Latency is the time it takes for a video to be captured and point a, and viewed at point b. In livestreaming this is done through an encoder-decoder function. Video and audio are captured and turned into code, the code specifies which colours display, when, for how long, and how bright. The code is then sent to the destination, such as a streaming site, where it is decoded into colours and audio again and then displayed on a device like a cell phone. The delay between the image being captured, the code being generated, transmitted, decoded, and played is consistently decreasing. It is now possible to stream content reliably with less than 3 seconds of latency. Sub-second latency is also common and within the next 20 or so years we may witness the last cable broadcast (or perhaps cable will be relegated to the niche market of CB radios, landlines, and AM transmissions).

On average, the latency associated with a cable broadcast is about 6 seconds. This is mainly due to limitations on broadcasts coming from the FCC or another similar organization in the interests of censorship. In terms of real-life, however, a 6 second delay on a broadcast is not that big of a deal. In all honesty a few hours’ delay wouldn’t spell the doom of mankind. But for certain types of broadcasts such as election results or sporting events, latency must be kept at a minimum to maximize the viability of the broadcast.

Advances in AI technologies like computer vision have changed the landscape of internet broadcasting. Before too long, algorithms will be better able to prevent sensitive and inappropriate content from being broadcast across the internet on livestreaming platforms. Due to the sheer volume of streams it is much harder to monitor and contain internet broadcasts than it is cable, but we are very near a point where the ability to reliably detect and interrupt inappropriate broadcasts instantaneously. Currently, the majority of content is monitored by humans. And as we’ve learned over the last 50 or so years, computers and machines are much more reliable and consistent than humans could ever be. Everything is moving to an automated space and content moderation is not far behind. We simply don’t have the human resources to monitor every livestream, but with AI we won’t need it.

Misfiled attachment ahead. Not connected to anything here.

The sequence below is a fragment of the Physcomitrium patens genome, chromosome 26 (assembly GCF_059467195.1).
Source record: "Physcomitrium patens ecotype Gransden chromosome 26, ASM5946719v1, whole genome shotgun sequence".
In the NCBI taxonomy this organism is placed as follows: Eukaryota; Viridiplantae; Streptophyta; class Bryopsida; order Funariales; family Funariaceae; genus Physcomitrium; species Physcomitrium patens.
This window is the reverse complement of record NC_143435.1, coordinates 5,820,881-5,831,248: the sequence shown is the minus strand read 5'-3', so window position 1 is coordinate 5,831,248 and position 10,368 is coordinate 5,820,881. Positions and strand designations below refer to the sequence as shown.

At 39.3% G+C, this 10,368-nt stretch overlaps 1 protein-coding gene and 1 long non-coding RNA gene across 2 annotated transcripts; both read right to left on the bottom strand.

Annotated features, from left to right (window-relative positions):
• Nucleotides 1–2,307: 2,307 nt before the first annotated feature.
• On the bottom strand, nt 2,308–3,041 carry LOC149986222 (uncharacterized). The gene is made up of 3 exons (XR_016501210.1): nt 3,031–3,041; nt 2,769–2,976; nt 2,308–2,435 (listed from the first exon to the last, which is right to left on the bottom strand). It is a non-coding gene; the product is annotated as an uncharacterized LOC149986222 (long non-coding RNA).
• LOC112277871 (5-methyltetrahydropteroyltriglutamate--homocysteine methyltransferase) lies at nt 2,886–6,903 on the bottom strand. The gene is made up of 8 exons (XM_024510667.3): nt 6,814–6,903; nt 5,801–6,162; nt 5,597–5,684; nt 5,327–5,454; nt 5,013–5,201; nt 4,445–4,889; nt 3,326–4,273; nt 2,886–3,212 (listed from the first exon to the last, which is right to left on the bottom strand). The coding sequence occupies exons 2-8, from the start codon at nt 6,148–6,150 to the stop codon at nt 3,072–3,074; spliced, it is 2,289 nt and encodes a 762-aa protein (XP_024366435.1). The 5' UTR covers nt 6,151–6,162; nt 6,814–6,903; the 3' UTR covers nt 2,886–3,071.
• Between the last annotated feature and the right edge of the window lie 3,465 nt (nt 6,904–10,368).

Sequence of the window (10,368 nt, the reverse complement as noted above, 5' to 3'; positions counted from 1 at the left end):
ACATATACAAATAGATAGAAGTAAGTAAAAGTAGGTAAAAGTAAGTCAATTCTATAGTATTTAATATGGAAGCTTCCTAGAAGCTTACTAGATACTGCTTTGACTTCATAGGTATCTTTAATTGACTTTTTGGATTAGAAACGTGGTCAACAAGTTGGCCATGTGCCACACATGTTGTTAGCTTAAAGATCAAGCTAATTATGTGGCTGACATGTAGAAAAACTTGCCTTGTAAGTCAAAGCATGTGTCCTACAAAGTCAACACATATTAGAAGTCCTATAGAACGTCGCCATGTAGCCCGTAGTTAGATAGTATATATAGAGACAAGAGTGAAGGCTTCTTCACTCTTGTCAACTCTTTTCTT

In the last decade we have seen video quality move from 720p to 1080p to 4K and beyond. I can personally remember a time when 480p was standard and 720p was considered a luxury reserved for only the most well funded YouTube videos. But times have changed and people expect video quality of at least 720p. Live streaming has always had issues meeting the demands of video quality. When watching streams on platforms like Twitch, the video can cut out, lag, drop in quality, and stutter all within about 45 seconds. Of course this isn’t as rampant now as it once was, however, sudden drops in quality will likely be a thorn in the side of live streams for years to come.

Perhaps the most common issue one needs to tackle when watching a live stream is their internet speed. Drops in video quality and connection are often due to the quality of the internet connection between the streamer and the viewer. Depending on the location of the parties involved, their distance from the server, and allocated connection speed the stream may experience some errors. And that’s just annoying. Here is a list of the recommended connection speeds for 3 of the most popular streaming applications:

Facebook Live recommends a max bit rate of 4,000 kbps, plus a max audio bit rate of 128 kbps.

YouTube Live recommends a range between 1,500 and 4,000 kbps for video, plus 128 kbps for audio.

Twitch recommends a range between 2,500 and 4,000 kbps for video, plus up to 160 kbps for audio.

Live streams are typically available for those of us with good internet. Every day more people are enjoying high quality speeds provided by fibre optic lines, but it will be a while until these lines can truly penetrate rural and less populated areas. Perhaps when that day comes we will see an upsurge of streaming coming from these areas.